Annotated Bibliography on the Bible and Science

This is a work-in-progress.

Chaffey, Tim and Jason Lisle.  Old-Earth Creationism: The Verdict Is In.

Fields, Weston.  Unformed and Unfilled: A Critique of the Gap Theory.  Master Books, 2005 (originally published 1976), trade paper, 245 pages.

Haber, Francis C. (1920-1990).  The Age of the World: Moses to Darwin.  The Johns Hopkins Press, 1959, 303 pages.  A secular historian of science like Ron Numbers (see below), Haber gives the secular perspective on the same turning point identified by Terry Mortenson (see below) – that is, the first-half of the 19th century when the budding field of geology freed itself from the chronological constraints of Moses.

Hagopian, David G.  Editor.  The Genesis Debate: Three Views on the Days of Creation.  Crux Press, 2001,  trade paper, 319 pages.

Ham, Ken.  Six Days: The Age of the Earth and the Decline of the Church.  Master Books, 2013, Kindle edition.

Kelly, Douglas F.  Creation and Change: Genesis 1:1-2:4 in the Light of Changing Scientific Paradigms.  Mentor, 1997, trade paper, 240 pages.

Kulikovsky, Andrews S.  Creation, Fall, Restoration: A Biblical Theology of Creation.  Mentor, 2009, 312 pages.

Lisle, Jason.  The Ultimate Proof of Creation: Resolving the Origins Debate.  Master Books, 2009, Kindle edition.

__________.  See Chaffey and Lisle above.

Mathison, Keith A.  A Reformed Approach to Science and Scripture.  Ligonier Ministries, 2013, Kindle edition.  Foreword by R. C. Sproul.

Moreland, J. P. and John Mark Reynolds.  Three Views on Creation and Evolution.  Zondervan, 1999, Kindle edition.

Mortenson, Terry.  The Great Turning Point.  Master Books, 2004, 272 pages (Kindle edition).  The basis of this book is Mortenson’s dissertation for his PhD in the history of geology from Coventry University (England) in 1996.  He provides individual profiles of “Scriptural Geologists” who, during the first half of the 19th century in England, protested the declarations of an old earth being made by on behalf of geology by spokesmen like James Hutton and Charles Lyell as well as Christian compromises with old-earth declarations – compromises such as the gap theory, the day-age theory, and the tranquil flood theory.  The compromises generally prevailed in Christianity, and thus paved the way for Darwin’s Origin of Species with many Christians by establishing the acceptance of an old earth that allowed the time required for the coherence of the theory of evolution.

__________ and Thane H. Ury.  Coming to Grips with Genesis: Biblical Authority and the Age of the Earth.  Master Books, 2008, Kindle edition.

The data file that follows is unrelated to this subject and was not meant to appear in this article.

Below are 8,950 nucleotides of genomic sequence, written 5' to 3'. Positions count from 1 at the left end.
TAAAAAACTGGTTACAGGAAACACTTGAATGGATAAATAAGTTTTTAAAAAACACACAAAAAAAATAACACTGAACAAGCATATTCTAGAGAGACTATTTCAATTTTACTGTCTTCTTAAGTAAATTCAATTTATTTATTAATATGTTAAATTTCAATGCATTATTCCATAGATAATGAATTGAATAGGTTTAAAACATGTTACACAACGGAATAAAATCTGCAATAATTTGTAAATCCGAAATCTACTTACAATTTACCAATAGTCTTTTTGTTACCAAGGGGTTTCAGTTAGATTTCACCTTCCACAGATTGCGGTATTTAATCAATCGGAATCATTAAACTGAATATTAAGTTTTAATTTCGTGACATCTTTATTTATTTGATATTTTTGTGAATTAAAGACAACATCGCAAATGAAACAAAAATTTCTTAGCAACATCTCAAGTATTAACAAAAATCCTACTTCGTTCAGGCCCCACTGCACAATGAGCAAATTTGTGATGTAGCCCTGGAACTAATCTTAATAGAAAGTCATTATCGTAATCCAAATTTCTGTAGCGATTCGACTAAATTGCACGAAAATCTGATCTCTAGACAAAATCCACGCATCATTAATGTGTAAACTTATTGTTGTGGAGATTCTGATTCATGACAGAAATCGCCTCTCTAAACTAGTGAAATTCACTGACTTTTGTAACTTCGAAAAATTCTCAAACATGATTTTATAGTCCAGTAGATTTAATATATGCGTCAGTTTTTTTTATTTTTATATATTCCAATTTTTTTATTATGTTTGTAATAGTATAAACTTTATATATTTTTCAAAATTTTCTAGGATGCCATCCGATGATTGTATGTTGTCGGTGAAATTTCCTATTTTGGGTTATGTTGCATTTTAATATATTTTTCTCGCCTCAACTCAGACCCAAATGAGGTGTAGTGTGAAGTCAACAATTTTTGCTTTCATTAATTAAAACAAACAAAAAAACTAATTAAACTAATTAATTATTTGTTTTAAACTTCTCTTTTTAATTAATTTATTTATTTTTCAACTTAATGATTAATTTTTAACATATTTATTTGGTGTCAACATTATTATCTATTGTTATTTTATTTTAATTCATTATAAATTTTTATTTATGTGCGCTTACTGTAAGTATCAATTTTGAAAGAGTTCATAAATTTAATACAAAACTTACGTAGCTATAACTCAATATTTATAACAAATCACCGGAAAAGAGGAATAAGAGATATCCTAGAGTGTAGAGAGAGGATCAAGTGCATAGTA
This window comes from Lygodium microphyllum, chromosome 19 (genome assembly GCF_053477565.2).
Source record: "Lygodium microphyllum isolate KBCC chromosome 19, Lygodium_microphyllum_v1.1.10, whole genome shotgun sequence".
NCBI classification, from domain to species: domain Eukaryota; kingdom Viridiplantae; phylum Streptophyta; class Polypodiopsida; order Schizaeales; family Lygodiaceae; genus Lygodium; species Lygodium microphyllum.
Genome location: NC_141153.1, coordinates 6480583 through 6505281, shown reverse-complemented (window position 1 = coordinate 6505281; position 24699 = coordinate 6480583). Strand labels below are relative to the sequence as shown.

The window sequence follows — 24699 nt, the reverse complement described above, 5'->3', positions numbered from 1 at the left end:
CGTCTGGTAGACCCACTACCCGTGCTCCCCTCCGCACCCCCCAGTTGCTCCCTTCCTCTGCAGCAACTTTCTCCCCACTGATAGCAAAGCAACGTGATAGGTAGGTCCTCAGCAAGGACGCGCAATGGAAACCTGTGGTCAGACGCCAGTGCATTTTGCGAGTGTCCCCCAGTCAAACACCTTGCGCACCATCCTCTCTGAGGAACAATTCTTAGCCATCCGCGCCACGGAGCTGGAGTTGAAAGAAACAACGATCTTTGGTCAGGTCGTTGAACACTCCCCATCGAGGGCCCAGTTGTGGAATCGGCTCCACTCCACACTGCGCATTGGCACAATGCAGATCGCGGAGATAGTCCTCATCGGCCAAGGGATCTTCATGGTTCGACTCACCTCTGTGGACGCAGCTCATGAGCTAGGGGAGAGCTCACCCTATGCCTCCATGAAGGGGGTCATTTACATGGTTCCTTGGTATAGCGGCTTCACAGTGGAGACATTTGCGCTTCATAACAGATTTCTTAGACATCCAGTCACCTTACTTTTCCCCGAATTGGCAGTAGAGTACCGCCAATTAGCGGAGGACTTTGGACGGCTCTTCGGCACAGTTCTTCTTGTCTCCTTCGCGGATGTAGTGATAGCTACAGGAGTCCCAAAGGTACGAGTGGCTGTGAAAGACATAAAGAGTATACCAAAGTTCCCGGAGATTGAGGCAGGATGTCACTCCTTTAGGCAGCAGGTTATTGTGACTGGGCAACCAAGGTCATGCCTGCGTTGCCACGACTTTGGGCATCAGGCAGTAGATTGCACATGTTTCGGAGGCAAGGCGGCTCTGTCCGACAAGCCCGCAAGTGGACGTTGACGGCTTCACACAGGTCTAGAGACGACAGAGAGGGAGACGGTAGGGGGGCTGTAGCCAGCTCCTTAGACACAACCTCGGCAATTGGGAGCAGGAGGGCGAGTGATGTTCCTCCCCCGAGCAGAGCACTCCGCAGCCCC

Numbers, Ronald L. (1942-). The Creationists: From Scientific Creationism to Intelligent Design (Expanded Edition).  Harvard University Press, 1992 (original edition), 2006 (expanded edition), 606 pages.  The original sub-title was The Evolution of Scientific Creationism; the expanded edition did not revise the original book, but simply provided a new sub-title, added two chapters (17 – Intelligent Design and 18 – Creationism Goes Global), and its own additional introduction.  “Born and reared in a fundamentalist Seventh-day Adventist family of ministers,” Numbers, an American historian of science, does “not recall ever doubting the recent appearance of of life on the earth until the late 1960’s, while studying the history of science at the University of California at Berkeley,” where and when he “decided to follow science rather than Scripture on the subject of origins.”  Thus he no longer believes in creationism of any kind, and identifies himself as “agnostic.”  Even though he considers creationists “threatening” and on a par with astrologists, alchemists, and phrenologists of prior ages, he seeks to report creationist history since the time of Darwin even-handedly and with respect.  Numbers’ Seventh-day Adventist background both helps and hinders his study – helps because it informs him of the role of George McCready Price, but hinders because he looks back no farther than Price for the origin of creationism.  Though The Creationists is considered by many as “the definitive history,” it must be supplemented by other studies, such as Mortenson’s The Great Turning Point above, lest anyone think that creationism is strictly North American in origin or that creationism arose only in response to Darwin.

Pipa, Joseph A. Jr. and David W. Hall.  Editors.  Did God Create in 6 Days?  Tolle Lege Press, 2005 (original edition Presbyterian Press, 1999), cloth, 338 pages.

Ross, Hugh (1945-).  A Matter of Days: Resolving a Creation Controversy (second expanded edition).  RTB Press, 2015, Kindle edition.  Hugh Ross is a progressive creationist and probably the best-known popularizer of old-earth creationism (OEC).  Because of this, there is

Sarfati, Jonathan.  Refuting Compromise.  Like the Van Bebber and Taylor book listed below, this is a response to Hugh Ross (progressive creationist and old-earth proponent).

Van Bebber, Mark and Paul S. Taylor.  Creation and Time: A Report on the Progressive Creationist Book by Hugh Ross.  Eden Communications (a ministry of Films for Christ), 1994, 1995, 1996, 128 pages.

Whitcomb, John C. and Henry M. Morris.  The Genesis Flood: The Biblical Record and Its Scientific Implications, 50th Anniversary Edition.  P & R Publishing, 2011 (originally published 1961), trade paper, 522 pages.

Youngblood, Ronald.  Editor.  The Genesis Debate: Persistent Questions About Creation and the Flood.  Wipf and Stock Publishers, 1999 (previously published by Baker Book House 1990), trade paper, 250 pages.